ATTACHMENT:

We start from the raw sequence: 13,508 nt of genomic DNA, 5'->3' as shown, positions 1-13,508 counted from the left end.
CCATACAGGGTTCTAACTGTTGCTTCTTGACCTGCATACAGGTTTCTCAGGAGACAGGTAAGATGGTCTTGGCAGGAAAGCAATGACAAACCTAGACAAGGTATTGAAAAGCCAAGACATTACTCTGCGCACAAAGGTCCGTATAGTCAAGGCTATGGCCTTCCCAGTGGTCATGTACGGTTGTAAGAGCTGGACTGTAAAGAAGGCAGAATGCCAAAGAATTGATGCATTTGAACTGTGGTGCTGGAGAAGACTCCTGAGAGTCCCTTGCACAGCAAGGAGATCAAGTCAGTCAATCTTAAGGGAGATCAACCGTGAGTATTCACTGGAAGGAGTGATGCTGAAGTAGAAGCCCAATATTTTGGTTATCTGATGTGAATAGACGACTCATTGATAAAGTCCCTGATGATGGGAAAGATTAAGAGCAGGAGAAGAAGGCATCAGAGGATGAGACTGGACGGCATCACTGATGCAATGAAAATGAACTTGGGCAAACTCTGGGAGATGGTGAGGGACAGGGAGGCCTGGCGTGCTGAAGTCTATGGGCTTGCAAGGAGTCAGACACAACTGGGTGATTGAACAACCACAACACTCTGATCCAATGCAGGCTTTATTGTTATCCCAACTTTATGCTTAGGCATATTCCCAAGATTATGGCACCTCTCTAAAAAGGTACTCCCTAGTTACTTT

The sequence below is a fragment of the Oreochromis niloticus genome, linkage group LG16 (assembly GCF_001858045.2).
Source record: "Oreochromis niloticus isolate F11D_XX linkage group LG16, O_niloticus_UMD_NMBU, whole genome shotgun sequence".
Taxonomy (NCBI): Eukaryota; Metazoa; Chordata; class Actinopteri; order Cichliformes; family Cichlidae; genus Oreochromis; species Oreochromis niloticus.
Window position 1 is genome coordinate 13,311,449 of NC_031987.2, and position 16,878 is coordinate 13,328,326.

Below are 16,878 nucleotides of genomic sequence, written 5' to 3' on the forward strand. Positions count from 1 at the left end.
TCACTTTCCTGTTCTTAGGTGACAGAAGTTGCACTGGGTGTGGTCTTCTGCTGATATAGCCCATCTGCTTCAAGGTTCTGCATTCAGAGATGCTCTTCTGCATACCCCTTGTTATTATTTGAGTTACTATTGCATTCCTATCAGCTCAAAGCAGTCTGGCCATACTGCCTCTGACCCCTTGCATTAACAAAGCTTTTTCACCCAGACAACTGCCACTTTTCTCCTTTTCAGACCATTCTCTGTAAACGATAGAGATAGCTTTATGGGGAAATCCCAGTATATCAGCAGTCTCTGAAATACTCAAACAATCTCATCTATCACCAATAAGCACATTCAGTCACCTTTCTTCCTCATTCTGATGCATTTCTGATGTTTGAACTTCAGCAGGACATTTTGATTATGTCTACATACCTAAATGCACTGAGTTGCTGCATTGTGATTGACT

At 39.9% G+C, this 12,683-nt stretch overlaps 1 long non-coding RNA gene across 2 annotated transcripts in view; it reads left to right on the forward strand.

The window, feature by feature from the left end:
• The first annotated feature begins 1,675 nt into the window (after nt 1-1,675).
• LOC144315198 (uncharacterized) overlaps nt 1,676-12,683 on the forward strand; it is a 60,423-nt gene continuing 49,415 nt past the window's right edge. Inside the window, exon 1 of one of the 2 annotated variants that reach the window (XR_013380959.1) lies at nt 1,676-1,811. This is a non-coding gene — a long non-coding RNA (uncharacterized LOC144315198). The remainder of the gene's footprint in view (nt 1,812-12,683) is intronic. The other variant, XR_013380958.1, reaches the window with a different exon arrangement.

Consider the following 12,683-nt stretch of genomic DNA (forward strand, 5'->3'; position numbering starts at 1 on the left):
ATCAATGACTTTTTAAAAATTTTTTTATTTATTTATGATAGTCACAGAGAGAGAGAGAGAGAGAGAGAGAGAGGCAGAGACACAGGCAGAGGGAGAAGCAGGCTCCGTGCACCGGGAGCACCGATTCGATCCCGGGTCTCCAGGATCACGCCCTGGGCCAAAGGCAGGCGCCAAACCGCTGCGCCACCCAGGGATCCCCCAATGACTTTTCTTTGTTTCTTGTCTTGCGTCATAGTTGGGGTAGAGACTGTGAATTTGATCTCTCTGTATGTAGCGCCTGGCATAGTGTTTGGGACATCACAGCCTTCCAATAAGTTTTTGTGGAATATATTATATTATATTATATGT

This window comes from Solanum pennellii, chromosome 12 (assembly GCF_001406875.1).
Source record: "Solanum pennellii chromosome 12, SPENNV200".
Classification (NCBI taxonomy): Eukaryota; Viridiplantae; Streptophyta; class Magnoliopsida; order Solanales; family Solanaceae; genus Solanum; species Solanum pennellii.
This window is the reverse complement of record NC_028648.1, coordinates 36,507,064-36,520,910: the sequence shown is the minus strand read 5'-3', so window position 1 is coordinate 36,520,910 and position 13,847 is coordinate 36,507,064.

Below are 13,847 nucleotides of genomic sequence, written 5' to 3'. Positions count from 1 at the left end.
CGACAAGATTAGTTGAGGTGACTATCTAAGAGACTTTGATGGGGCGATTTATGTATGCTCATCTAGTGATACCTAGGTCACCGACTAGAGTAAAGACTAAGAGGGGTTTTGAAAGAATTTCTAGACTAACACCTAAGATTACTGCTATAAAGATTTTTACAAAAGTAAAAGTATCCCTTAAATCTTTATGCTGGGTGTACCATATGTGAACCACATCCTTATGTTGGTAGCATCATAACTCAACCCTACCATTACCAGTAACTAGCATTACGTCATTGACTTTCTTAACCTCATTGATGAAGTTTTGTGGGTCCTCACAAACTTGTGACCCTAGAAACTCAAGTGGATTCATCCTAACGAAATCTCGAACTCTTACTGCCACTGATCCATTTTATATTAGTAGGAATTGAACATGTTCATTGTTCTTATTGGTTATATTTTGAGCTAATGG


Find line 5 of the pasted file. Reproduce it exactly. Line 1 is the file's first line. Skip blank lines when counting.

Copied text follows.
Taxonomy (NCBI): Eukaryota; Metazoa; Chordata; class Actinopteri; order Cichliformes; family Cichlidae; genus Oreochromis; species Oreochromis niloticus.